A few weeks ago I wrote a basic overview of caddisflies and included photos of an individual I found in late May. In mid June I came across a different caddisfly, shown above. It was in the same location as the first, in a wooded area just above the River Raisin downstream from Blissfield, Michigan.
As these photos suggest, adult caddisflies are usually found resting on vegetation during the day. Most species are nocturnal and become active around dusk. Lately there have been vast numbers of various caddisflies swarming around my porch light in Palmyra, about ten miles upstream from Blissfield. They seem unusually common around here this year.
As I mentioned in my last caddisfly post, these insects have aquatic larvae that are relatively sensitive to poor water conditions. This stretch of river is typically considered to be of poor quality, and yet the caddisfly numbers seem to suggest that many different species are doing uncommonly well in the area.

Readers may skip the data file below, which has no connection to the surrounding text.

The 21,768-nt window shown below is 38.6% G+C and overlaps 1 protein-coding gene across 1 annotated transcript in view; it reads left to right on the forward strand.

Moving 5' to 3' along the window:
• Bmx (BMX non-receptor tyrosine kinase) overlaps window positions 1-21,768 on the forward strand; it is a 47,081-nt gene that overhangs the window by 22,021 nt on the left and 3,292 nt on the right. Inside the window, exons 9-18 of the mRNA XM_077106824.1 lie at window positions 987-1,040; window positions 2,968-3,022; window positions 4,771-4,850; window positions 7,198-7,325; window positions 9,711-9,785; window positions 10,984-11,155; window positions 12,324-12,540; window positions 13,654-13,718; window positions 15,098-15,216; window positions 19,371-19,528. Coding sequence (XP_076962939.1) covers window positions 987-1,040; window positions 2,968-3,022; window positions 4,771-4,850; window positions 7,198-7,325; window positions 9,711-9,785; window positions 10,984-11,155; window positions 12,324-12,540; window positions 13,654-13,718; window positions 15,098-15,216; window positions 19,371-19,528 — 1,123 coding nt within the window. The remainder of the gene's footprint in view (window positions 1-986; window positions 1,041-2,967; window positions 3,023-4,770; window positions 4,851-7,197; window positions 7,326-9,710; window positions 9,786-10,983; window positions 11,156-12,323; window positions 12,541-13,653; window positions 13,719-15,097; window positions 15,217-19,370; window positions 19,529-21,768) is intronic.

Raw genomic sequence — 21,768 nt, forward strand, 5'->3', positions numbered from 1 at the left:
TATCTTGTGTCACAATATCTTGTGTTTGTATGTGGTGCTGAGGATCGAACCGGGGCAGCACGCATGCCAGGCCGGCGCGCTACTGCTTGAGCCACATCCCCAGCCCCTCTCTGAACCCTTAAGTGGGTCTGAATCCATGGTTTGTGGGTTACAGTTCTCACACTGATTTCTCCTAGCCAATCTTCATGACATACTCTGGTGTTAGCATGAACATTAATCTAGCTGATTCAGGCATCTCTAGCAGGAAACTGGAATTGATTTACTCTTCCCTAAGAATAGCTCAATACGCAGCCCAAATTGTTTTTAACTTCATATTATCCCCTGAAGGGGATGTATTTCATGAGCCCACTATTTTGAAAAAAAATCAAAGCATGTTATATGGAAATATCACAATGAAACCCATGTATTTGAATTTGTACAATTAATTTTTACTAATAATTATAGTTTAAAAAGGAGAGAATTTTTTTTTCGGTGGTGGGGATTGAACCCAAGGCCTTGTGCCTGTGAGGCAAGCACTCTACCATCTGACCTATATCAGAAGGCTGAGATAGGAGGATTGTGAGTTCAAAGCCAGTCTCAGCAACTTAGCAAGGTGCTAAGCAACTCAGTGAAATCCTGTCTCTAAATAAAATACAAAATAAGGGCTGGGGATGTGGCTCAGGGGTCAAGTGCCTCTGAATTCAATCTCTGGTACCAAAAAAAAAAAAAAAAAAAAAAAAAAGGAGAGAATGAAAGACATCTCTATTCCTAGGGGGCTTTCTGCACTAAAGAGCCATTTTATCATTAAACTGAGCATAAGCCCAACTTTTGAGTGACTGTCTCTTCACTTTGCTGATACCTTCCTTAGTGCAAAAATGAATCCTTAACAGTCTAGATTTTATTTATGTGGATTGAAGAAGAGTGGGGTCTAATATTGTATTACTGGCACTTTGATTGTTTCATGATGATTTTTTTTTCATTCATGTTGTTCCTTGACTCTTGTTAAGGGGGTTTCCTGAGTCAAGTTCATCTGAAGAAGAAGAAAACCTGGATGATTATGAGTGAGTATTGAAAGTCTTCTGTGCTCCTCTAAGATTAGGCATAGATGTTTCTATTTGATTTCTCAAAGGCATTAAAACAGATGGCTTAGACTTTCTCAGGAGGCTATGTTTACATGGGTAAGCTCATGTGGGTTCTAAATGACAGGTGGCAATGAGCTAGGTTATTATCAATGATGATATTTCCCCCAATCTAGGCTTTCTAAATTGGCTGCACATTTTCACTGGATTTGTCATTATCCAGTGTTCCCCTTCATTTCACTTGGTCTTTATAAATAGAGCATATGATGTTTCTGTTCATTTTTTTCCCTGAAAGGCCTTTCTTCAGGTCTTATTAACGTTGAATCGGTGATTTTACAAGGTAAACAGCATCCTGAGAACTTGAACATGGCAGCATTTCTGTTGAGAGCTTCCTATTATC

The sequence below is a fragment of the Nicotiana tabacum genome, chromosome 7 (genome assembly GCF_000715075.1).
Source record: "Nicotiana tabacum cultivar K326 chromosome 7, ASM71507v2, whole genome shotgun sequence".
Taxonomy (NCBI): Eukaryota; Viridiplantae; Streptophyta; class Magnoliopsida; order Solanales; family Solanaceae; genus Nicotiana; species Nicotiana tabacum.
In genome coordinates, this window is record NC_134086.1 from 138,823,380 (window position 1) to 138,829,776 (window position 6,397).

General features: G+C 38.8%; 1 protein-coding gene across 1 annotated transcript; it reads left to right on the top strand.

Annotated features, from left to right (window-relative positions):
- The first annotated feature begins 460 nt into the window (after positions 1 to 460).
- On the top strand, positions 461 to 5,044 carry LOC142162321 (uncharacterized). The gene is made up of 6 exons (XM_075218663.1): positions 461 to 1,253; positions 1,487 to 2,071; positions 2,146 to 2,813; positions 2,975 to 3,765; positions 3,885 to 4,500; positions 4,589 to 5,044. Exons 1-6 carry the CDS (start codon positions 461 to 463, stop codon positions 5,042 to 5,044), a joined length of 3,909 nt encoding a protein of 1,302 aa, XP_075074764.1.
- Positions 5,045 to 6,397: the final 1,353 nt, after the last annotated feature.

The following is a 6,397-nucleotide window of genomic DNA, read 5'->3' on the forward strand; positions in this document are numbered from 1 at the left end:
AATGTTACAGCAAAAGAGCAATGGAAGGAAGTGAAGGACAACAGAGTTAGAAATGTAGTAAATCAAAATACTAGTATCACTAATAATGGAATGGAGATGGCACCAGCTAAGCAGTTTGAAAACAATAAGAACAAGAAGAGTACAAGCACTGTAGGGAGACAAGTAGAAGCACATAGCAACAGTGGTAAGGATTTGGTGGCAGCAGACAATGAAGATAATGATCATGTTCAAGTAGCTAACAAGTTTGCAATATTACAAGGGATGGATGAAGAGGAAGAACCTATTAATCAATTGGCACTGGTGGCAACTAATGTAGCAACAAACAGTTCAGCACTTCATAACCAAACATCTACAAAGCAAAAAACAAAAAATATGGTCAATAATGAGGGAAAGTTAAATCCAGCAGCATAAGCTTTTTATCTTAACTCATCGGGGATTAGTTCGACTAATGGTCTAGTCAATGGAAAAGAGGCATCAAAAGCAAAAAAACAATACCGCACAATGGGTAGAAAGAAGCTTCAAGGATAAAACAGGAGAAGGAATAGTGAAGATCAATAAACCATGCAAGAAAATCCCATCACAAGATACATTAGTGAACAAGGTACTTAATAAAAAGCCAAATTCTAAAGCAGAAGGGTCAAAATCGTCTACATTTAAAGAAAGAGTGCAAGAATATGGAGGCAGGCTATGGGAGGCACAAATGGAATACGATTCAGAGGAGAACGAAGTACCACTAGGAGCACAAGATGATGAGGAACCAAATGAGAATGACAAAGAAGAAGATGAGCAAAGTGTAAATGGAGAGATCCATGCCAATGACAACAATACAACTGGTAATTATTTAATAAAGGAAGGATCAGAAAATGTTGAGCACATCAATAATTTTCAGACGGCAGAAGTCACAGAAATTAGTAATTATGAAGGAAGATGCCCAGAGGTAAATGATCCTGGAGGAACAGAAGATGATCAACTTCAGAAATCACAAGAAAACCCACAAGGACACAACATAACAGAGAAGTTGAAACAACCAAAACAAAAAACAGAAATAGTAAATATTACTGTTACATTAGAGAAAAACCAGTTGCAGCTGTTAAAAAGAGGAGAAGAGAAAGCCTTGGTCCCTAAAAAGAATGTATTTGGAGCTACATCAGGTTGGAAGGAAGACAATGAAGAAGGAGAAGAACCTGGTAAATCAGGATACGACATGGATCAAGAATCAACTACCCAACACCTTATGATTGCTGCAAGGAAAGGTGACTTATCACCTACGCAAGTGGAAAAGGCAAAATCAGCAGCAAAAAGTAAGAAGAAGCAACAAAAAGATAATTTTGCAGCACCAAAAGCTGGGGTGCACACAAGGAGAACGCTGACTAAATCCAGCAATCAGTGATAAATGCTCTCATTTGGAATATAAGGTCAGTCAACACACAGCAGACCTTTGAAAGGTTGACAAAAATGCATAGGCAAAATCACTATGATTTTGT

As I pointed out before, the heavy rain and flooding we had in April and May could have lead to a temporary improvement in the river’s quality. Excessive rain may have helped flush away contaminants, and the turbulent flow may have served to oxygenate the water.